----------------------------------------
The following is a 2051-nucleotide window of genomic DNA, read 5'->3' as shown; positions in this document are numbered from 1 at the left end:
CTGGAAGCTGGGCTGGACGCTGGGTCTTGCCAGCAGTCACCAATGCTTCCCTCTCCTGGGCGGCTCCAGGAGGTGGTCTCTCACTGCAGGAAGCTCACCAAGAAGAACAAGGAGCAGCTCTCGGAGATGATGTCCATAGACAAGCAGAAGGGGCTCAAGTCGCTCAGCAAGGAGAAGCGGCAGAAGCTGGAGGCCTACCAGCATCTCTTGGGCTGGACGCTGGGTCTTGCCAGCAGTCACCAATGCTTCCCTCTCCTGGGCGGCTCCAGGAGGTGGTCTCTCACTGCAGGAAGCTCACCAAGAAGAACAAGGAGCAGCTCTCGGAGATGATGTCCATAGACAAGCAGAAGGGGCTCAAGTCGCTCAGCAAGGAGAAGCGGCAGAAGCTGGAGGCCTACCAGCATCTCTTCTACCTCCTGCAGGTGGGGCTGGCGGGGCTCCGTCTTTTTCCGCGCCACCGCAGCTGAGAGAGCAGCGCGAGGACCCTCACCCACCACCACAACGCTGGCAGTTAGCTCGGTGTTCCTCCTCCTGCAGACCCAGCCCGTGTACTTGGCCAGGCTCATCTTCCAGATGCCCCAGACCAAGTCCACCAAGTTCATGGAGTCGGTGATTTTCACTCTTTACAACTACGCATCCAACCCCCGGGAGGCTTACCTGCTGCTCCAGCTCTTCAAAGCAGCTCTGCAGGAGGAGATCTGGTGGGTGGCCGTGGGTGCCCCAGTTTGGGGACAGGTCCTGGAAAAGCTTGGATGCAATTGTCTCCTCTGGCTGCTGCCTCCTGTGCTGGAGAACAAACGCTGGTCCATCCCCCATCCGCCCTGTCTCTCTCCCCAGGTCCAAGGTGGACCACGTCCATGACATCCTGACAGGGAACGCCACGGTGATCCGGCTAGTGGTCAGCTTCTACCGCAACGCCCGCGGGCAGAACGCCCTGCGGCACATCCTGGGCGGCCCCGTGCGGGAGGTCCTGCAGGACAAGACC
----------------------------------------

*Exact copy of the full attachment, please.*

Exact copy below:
The following is a 2051-nucleotide window of genomic DNA, read 5'->3' as shown; positions in this document are numbered from 1 at the left end:
CTGGAAGCTGGGCTGGACGCTGGGTCTTGCCAGCAGTCACCAATGCTTCCCTCTCCTGGGCGGCTCCAGGAGGTGGTCTCTCACTGCAGGAAGCTCACCAAGAAGAACAAGGAGCAGCTCTCGGAGATGATGTCCATAGACAAGCAGAAGGGGCTCAAGTCGCTCAGCAAGGAGAAGCGGCAGAAGCTGGAGGCCTACCAGCATCTCTTGGGCTGGACGCTGGGTCTTGCCAGCAGTCACCAATGCTTCCCTCTCCTGGGCGGCTCCAGGAGGTGGTCTCTCACTGCAGGAAGCTCACCAAGAAGAACAAGGAGCAGCTCTCGGAGATGATGTCCATAGACAAGCAGAAGGGGCTCAAGTCGCTCAGCAAGGAGAAGCGGCAGAAGCTGGAGGCCTACCAGCATCTCTTCTACCTCCTGCAGGTGGGGCTGGCGGGGCTCCGTCTTTTTCCGCGCCACCGCAGCTGAGAGAGCAGCGCGAGGACCCTCACCCACCACCACAACGCTGGCAGTTAGCTCGGTGTTCCTCCTCCTGCAGACCCAGCCCGTGTACTTGGCCAGGCTCATCTTCCAGATGCCCCAGACCAAGTCCACCAAGTTCATGGAGTCGGTGATTTTCACTCTTTACAACTACGCATCCAACCCCCGGGAGGCTTACCTGCTGCTCCAGCTCTTCAAAGCAGCTCTGCAGGAGGAGATCTGGTGGGTGGCCGTGGGTGCCCCAGTTTGGGGACAGGTCCTGGAAAAGCTTGGATGCAATTGTCTCCTCTGGCTGCTGCCTCCTGTGCTGGAGAACAAACGCTGGTCCATCCCCCATCCGCCCTGTCTCTCTCCCCAGGTCCAAGGTGGACCACGTCCATGACATCCTGACAGGGAACGCCACGGTGATCCGGCTAGTGGTCAGCTTCTACCGCAACGCCCGCGGGCAGAACGCCCTGCGGCACATCCTGGGCGGCCCCGTGCGGGAGGTCCTGCAGGACAAGACC